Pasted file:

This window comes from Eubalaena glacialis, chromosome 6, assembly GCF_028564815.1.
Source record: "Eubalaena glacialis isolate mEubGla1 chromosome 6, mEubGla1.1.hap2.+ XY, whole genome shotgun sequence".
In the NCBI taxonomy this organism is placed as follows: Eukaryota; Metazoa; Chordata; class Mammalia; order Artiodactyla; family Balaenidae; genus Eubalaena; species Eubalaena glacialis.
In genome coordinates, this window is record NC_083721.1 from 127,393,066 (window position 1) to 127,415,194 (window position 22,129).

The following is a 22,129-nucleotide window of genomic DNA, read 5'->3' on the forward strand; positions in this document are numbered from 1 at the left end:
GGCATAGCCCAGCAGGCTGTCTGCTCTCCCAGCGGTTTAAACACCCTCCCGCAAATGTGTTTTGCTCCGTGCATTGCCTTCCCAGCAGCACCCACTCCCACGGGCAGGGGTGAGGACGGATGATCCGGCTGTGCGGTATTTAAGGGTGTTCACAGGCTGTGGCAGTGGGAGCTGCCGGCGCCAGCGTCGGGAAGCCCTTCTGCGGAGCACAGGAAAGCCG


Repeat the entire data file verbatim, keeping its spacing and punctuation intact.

This window comes from Eubalaena glacialis, chromosome 6, assembly GCF_028564815.1.
Source record: "Eubalaena glacialis isolate mEubGla1 chromosome 6, mEubGla1.1.hap2.+ XY, whole genome shotgun sequence".
In the NCBI taxonomy this organism is placed as follows: Eukaryota; Metazoa; Chordata; class Mammalia; order Artiodactyla; family Balaenidae; genus Eubalaena; species Eubalaena glacialis.
In genome coordinates, this window is record NC_083721.1 from 127,393,066 (window position 1) to 127,415,194 (window position 22,129).

The following is a 22,129-nucleotide window of genomic DNA, read 5'->3' on the forward strand; positions in this document are numbered from 1 at the left end:
GGCATAGCCCAGCAGGCTGTCTGCTCTCCCAGCGGTTTAAACACCCTCCCGCAAATGTGTTTTGCTCCGTGCATTGCCTTCCCAGCAGCACCCACTCCCACGGGCAGGGGTGAGGACGGATGATCCGGCTGTGCGGTATTTAAGGGTGTTCACAGGCTGTGGCAGTGGGAGCTGCCGGCGCCAGCGTCGGGAAGCCCTTCTGCGGAGCACAGGAAAGCCG